A PLEASING PENANCE 2: NO FOUL TALK!

Saturday 4th March – Saturday after Ash Wednesday

Reflection: Isaiah 58: 9-14

A PLEASING PENANCE 2: NO FOUL TALK!

Yesterday, our reflection centred on the need to please God with our penance. Today, we will continue this reflection, focusing on our “words”. God continues His message about a pleasing penance with the words: “if you do away with the yoke, the clenched fist, the wicked word…your light will rise in the darkness, and your shadows become like noon” (Is 58: 9). Hence, you and I are called to focus not only on our actions this season of penance but also on our words.

A Yoruba adage states that “words are like an egg”, hence just as a broken egg can’t be gathered again, the words we speak can never be withdrawn. Thus we need to examine our thoughts before speaking. Many young people habitually use abusive and disrespectful words on each other. Whether as a joke, a reaction in anger or by engaging in gossip, the use of foul words are unbecoming of us as children of God. Christ tells you and I that we would be required to account for every foul word we speak (Mt 12:36). That should put us on our toes in guarding our words.

Today, make a commitment to examine every word you say. Choose to speak kindly to others and to desist from gossip every day throughout Lent. Ask for God’s mercy each time you recognise your failure in this regard and for the grace to be kind and gentle especially with your words.

Prayer: Lord Jesus, please forgive me for the times I have spoken wrongly to others. Strengthen me this season to resist every temptation to gossip or use abusive words. Amen.

Faith Pearls: CCC 2507 – Respect for the reputation and honour of persons forbids all detraction and calumny in word or attitude.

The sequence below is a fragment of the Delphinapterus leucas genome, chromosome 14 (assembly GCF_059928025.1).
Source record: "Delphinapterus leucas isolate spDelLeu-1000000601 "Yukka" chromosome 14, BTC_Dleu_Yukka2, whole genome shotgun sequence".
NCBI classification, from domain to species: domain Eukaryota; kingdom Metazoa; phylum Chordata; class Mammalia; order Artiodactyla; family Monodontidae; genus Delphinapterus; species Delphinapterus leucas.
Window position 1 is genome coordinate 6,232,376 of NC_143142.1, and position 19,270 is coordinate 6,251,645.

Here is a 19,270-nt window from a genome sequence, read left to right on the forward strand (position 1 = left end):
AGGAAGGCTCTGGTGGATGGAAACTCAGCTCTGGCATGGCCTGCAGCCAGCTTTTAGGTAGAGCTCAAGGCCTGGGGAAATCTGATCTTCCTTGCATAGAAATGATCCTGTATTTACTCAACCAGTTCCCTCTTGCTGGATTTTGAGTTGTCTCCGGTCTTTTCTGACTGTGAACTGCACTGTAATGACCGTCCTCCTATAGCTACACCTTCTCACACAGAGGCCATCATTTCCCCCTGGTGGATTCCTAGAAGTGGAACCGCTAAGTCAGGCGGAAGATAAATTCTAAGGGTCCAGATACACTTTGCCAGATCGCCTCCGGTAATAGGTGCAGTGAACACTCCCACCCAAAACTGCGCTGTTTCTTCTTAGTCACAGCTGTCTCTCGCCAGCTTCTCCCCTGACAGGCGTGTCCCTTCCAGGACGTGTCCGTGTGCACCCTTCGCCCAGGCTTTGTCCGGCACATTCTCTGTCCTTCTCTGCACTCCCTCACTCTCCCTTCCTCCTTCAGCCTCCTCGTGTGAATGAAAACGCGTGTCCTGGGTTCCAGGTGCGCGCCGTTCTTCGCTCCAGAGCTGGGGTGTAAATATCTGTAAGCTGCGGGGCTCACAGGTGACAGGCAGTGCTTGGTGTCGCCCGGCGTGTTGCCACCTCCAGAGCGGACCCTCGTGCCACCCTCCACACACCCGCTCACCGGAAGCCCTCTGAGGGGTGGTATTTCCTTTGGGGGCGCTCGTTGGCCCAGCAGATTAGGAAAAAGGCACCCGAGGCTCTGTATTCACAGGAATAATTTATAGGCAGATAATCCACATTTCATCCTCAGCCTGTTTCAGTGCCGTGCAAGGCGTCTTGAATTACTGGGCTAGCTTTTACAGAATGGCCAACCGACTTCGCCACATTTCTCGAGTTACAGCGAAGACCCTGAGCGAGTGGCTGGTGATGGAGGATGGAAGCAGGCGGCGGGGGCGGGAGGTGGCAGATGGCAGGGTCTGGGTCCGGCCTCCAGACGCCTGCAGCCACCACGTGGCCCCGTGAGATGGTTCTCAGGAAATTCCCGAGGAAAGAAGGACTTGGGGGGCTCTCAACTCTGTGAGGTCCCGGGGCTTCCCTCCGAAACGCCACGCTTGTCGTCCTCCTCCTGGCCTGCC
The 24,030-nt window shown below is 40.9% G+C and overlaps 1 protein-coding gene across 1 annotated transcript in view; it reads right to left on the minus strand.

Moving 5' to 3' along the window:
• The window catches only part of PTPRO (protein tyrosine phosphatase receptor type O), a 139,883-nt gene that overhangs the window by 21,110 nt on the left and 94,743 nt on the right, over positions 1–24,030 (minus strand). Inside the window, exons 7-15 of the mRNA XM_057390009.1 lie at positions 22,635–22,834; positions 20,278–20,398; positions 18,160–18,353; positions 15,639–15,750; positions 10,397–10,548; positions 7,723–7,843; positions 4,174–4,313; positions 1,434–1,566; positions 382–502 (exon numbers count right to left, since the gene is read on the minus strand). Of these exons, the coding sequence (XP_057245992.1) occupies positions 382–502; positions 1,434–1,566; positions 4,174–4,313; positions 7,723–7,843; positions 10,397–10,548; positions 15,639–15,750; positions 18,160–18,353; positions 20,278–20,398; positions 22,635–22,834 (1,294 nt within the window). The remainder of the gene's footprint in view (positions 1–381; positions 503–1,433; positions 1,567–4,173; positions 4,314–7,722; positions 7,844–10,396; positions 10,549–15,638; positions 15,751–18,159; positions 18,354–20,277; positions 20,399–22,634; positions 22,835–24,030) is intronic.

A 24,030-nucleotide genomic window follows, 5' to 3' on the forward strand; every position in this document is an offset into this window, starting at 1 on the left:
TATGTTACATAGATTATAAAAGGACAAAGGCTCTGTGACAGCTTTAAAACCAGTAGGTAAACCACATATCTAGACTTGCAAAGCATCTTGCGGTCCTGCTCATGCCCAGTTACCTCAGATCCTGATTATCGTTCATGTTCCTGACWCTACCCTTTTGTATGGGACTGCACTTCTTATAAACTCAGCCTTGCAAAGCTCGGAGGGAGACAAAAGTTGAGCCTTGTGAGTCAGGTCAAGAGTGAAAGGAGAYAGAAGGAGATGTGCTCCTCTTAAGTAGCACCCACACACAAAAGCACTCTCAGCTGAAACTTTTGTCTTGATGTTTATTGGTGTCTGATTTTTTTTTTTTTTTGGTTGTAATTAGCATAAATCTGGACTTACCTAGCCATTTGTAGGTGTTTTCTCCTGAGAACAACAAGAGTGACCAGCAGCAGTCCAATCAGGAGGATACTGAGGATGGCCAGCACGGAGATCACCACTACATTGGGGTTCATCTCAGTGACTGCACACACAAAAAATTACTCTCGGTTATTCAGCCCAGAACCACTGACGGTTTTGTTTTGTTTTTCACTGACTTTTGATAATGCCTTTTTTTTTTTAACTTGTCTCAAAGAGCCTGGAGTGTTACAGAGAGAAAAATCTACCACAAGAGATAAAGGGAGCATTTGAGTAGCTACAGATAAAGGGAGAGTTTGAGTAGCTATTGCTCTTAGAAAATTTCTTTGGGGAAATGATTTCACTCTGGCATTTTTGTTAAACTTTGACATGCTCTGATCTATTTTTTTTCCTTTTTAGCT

Hide a Treasure: “Let your speech always be gracious, seasoned with salt, so that you may know how you ought to answer every one.” Colossians 4:6 RSV-CE

Today’s Readings: Isaiah 58: 9-14; Psalm 86: 1-6; Luke 5: 27-32

 

A PLEASING PENANCE

Friday 3rd March – Friday after Ash Wednesday

Reflection: Isaiah 58: 1-9

A PLEASING PENANCE

A hungry man, they say, is an angry man. As the call to fasting, prayer and almsgiving is emphasized this season, we must not fall into the trap of being “angry” as a result of “hunger”. Our penance is aimed at putting our flesh underneath and seeking to love God in our neighbours. Hence, for it to be rewarding, our penance must be pleasing to God. In today’s reading, God reprimanded the Israelites through Prophet Isaiah because their penance was accompanied by dishonesty, oppression and quarrelling; He told them clearly that their penance had no reward: “Fasting like yours today will never make you voice heard on high…” (Is 58:4). On the other hand, He called them to seek for justice and be generous with corporal works of mercy – feeding the hungry, clothing the naked, sheltering the homeless etc.